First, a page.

An integral part of the Spanish curriculum at Occidental College, Span 211 Advanced Spanish for Native Speakers, is a course designed for native Spanish-speakers with different degrees of formal training in the language.1 When the course was created in 1994, it was very common to have several students with no formal knowledge of the Spanish language so the instructor had to focus on teaching the rules of spelling and grammar. However, in recent years the majority of our bilingual students have already taken several Spanish classes, including AP language and literature, entering college with a more solid understanding of the language. Many have also received informal instruction, thanks to their families and communities. Most students are ready to undertake more challenging projects while continuing to develop their communication skills in Spanish. Furthermore, current studies in Spanish heritage language pedagogy have identified the benefits of engaging with the community and including more community-based activities in the instruction of these courses.2
We found excellent opportunities to engage in meaningful collaborations with nearby schools, literacy centers, hospitals, and law agencies serving large Spanish-speaking populations. Since all of these organizations shared an urgent need to have information available in Spanish, we decided to devote one section of the class to the translation of documents for the community. In this context, in 2006, we accepted a request by Sundance Vista, a public housing development in Los Angeles, to translate their governance bylaws. Since it was our first attempt at teaching and doing translation, we made many mistakes. We chose a document that was too long and difficult. We were ignorant of the legal and social context and did not know who would benefit from this translation. We failed to assign the work in an effective way, asking each student to work independently, preventing collaboration and teamwork. The preliminary results were not very positive. We were frustrated by the amount of revision and the responsibility associated with translating a binding document. Gradually the students became uninterested in this assignment and the whole project came to a halt.
We needed a new source of motivation. After consultation with the Center for Community Based Learning (CCBL), we invited a group of people associated with Sundance Vista to our class to explain the significance of having those documents translated. The Spanish-speaking residents told us how inhibited they felt because of the language and culture barriers they faced. Lack of information in their native tongue prevented them from understanding the governance bylaws. They did not know how to choose their representatives for the executive board or how to submit a petition or share a concern. With their candid accounts, the people of Sundance Vista reenergized us, giving purpose and meaning to our task. Because of that collaboration, we were able to complete the translation and enjoy the satisfaction of having done something useful both for the community and ourselves.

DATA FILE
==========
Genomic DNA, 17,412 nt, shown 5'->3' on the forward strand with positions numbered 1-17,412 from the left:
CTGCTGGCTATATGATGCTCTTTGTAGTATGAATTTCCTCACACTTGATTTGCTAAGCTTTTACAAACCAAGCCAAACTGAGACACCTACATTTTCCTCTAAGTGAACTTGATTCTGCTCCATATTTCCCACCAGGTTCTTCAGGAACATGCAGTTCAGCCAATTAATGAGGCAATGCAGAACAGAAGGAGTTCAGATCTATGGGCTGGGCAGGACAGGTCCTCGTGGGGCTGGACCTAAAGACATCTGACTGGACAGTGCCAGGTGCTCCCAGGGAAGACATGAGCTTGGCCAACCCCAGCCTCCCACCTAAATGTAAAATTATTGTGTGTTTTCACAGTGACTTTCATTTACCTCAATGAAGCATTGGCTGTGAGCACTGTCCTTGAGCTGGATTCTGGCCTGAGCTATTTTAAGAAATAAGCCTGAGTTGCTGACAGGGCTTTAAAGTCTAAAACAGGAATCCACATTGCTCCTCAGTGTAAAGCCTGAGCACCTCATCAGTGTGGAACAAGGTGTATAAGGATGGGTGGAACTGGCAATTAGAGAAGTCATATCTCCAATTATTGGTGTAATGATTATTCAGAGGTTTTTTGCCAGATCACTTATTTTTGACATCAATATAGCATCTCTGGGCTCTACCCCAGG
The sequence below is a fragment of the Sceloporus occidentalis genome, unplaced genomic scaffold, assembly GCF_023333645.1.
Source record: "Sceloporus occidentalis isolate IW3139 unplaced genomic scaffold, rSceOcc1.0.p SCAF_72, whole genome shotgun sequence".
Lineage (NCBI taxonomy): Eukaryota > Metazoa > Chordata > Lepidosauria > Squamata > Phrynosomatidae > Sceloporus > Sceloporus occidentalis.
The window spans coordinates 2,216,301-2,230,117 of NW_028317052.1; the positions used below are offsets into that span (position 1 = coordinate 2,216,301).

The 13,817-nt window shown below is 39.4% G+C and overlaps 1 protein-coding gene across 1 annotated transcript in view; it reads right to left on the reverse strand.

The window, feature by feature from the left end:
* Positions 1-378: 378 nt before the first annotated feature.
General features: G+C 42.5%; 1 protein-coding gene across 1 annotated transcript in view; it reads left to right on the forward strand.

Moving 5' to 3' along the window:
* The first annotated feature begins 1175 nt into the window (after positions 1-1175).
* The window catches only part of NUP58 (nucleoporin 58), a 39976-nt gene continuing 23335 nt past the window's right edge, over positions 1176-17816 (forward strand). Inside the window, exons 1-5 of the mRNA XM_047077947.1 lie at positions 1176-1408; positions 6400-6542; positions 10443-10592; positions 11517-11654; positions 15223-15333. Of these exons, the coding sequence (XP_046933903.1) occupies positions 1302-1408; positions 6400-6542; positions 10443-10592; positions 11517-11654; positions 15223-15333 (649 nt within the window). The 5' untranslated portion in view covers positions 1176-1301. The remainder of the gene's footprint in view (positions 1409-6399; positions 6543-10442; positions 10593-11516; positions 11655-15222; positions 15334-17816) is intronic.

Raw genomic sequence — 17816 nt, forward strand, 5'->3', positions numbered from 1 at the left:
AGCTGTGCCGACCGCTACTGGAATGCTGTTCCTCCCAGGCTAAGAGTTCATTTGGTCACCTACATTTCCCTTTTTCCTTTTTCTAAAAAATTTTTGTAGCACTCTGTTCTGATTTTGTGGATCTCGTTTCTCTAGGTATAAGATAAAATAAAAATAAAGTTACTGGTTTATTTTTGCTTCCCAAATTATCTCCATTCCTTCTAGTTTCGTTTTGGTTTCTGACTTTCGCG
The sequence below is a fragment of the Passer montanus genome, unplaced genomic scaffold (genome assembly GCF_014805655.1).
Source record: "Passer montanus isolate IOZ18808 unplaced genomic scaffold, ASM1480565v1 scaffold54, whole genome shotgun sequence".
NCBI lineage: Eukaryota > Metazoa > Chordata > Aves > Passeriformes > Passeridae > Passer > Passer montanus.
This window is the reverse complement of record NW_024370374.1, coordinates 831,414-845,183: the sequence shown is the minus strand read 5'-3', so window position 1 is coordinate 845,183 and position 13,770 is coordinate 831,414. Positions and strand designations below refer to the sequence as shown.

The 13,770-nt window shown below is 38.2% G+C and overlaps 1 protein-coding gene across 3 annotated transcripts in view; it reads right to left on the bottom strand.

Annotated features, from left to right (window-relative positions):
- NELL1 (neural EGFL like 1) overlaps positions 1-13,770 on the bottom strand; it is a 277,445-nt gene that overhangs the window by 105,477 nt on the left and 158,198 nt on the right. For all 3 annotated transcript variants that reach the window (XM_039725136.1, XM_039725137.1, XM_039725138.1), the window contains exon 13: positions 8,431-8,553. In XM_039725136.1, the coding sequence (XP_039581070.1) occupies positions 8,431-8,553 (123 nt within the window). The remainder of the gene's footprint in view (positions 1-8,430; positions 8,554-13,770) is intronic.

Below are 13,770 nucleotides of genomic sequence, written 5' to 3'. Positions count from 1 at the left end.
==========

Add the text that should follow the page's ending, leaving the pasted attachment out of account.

For various reasons we did not integrate a translation component into the course until fall 2010, at which time we had a more realistic appreciation of what a good translation for the community entailed. We knew that it required real collaboration among the primary stakeholders—the instructor, the college, the students, and the community partner—to create larger meaning. Our goal was to move from a transactional relationship, addressing an immediate need from the community—i.e., the translation of a specific document—to a long-lasting partnership that could change and evolve to benefit all parties.3 Three years later, what started as a minor component of the class has become a multi-year, cross-sector, cross-disciplinary collaboration. By joining with different departments and centers at the college, we have increased and consolidated our community involvement in health care, legal services, education, and the arts. In conjunction with our community partners, we have developed new forms of engagement such as internships and research, providing our students with meaningful opportunities for linguistic, pre-professional, and civic development. In fact, this paper is in part the result of a collaborative research project that we conducted with two of our community partners, the Public Counsel Law Center and Cedars-Sinai Hospital, along with the students who participated in the class and/or the internship.
We always work in cooperation with our Center for Community Based Learning (CCBL). We have collaborated with them to create meaningful projects, identify the appropriate community partners, and establish good communication channels with the selected organizations to enable long-lasting relationships. We work together with the center's director, Celestina Castillo, and student facilitators in every stage of the process: from the conceptualization of the assignment to the end of semester debriefing and assessment; from punctual assistance with logistics and funds to ongoing intellectual and personal support. Their knowledge, diligence, and guidance are essential pillars of our community involvement. Thanks to their facilitation, we have developed partnerships with seven community organizations: Centro Latino for Literacy, CALS Charter Middle School, Public Counsel Law Center, Legal Aid Foundation of Los Angeles, Disability Rights Legal Center, Cedars-Sinai Hospital, and the Autry National Center of the American West and we have done translations for them throughout the years.